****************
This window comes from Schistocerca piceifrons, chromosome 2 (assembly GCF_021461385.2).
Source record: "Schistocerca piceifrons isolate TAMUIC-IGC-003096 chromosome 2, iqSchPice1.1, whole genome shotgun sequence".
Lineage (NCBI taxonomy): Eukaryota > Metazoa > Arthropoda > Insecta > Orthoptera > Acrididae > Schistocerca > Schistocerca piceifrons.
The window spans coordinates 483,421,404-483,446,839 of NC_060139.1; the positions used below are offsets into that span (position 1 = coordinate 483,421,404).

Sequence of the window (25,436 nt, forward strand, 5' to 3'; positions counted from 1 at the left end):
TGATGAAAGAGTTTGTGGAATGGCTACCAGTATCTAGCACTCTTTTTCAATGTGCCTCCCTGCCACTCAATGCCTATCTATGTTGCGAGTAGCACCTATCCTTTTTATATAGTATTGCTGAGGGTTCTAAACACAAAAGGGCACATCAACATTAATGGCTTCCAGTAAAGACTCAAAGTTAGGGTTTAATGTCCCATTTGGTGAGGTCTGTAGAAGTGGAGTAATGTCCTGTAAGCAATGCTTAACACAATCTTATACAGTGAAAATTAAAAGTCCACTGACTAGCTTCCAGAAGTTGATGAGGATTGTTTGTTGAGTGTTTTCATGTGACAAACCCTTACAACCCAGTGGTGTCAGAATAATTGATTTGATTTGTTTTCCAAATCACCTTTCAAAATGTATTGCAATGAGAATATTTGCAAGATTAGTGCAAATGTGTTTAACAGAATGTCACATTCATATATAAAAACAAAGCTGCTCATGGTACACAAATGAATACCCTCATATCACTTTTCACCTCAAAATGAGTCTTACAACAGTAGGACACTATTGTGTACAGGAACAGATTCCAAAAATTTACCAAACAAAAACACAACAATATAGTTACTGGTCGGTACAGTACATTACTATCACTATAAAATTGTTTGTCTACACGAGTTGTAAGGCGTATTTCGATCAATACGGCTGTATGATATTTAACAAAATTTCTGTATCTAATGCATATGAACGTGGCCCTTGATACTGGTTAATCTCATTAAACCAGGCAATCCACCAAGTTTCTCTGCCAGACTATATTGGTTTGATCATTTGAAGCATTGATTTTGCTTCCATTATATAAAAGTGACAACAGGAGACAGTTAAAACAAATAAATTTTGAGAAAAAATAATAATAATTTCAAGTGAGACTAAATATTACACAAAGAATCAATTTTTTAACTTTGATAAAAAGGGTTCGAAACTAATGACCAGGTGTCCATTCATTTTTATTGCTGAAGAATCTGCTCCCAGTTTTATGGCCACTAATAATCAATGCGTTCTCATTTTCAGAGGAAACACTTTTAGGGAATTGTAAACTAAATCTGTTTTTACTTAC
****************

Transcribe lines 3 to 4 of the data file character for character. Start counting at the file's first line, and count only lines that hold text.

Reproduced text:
Lineage (NCBI taxonomy): Eukaryota > Metazoa > Arthropoda > Insecta > Orthoptera > Acrididae > Schistocerca > Schistocerca piceifrons.
The window spans coordinates 483,421,404-483,446,839 of NC_060139.1; the positions used below are offsets into that span (position 1 = coordinate 483,421,404).